The Commission said, “There is no reason to revisit our decision,” denying a request to allow use of an alternative DTV modulation standard.
The normally lethargic FCC awakened long enough during the final hours of former Chairman Kennard to stir the pot a bit. Reaffirmation of 8VSB as the modulation of choice for digital television is only one of a number of issues awaiting the new Chairman.
The Commission said, “There is no reason to revisit our decision,” thereby denying a request to allow use of an alternative DTV modulation standard. It also set dates for stations with dual assignments within the digital television core, channels two through 51, to select which channel they will use once the transition to digital has been completed. The decision for commercial stations has been set for no later than Dec. 31, 2003 and a year later for non-commercial stations.
The Commission issued a Further Notice of Proposed Rulemaking to consider whether some TV sets should have the ability to demodulate and decode over-the-air digital television signals as well as existing analog signals. This may push up the cost of those models with this dual capability, but it may be the only way to provide the public with digital reception capabilities. The implementation of dual reception and decoding will begin with larger screen sets, working down over time, to smaller picture-size models. Also mentioned were set top boxes capable of converting DTV signals for reception on analog sets as a viable way of meeting this need.
Addressing the issue of digital must-carry; the FCC has confirmed a digital-only (WHDT-DT, channel 59; Stuart, FL) station's right to mandatory carriage on cable systems in its local area. The issue of digital must-carry is seen by many as a key factor in the success of digital television. The FCC's current position is either the analog signal or the digital signal must be carried, but not both.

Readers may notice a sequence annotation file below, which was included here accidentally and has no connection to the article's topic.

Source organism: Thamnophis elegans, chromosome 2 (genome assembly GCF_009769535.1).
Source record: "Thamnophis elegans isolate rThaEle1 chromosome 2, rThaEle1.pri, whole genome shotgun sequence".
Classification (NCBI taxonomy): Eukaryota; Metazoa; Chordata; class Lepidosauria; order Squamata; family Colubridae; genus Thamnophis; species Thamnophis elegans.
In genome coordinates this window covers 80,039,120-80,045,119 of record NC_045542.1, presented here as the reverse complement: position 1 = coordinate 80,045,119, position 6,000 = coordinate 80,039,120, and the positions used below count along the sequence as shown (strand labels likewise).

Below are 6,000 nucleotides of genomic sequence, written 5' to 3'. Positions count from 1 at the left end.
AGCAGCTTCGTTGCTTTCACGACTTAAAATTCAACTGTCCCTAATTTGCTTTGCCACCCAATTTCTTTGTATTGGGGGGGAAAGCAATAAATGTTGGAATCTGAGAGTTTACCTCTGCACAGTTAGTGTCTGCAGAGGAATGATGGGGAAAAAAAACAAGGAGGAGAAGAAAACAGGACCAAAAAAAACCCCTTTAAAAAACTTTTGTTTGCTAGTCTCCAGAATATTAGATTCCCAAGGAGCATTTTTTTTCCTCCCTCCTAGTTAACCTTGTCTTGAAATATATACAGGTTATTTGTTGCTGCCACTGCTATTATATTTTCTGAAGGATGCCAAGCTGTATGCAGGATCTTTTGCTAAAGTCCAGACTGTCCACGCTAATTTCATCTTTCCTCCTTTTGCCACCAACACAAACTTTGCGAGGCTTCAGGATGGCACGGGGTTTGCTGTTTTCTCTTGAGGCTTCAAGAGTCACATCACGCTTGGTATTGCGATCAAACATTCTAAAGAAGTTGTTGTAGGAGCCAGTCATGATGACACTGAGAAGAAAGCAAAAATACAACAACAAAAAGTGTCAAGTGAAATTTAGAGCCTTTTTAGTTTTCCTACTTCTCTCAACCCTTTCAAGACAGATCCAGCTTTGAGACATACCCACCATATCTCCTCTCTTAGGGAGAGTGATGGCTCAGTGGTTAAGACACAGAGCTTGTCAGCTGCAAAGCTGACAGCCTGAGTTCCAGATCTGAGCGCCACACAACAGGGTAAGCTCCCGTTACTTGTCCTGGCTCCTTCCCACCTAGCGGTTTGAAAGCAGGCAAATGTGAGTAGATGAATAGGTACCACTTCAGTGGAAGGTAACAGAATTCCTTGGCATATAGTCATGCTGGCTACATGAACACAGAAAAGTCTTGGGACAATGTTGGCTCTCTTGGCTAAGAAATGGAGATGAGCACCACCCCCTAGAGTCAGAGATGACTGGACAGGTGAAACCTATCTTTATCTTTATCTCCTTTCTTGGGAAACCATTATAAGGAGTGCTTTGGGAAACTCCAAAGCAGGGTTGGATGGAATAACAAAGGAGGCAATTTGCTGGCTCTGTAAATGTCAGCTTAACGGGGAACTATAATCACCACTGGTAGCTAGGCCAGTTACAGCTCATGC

The Commission gave WHDT-DT the option of being carried on the cable systems as a digital or converted analog signal as a transitional measure. Recognizing the slow penetration of DTV, the station has opted (at its own expense) to provide each cable operator the equipment to allow them to carry the station's signal in an analog format.
The FCC has determined that any station not wishing to replicate its Grade B analog service area with its new digital service will not have to do so, but if a station does opt for less than its current Grade B analog service area for its digital signals, the Commission says that station will lose interference protection to those parts of its existing NTSC service area where the digital signal is not replicated. The cutoff dates for these decisions are Dec. 31, 2004 for commercial DTV stations and a year later for noncommercial DTV stations.
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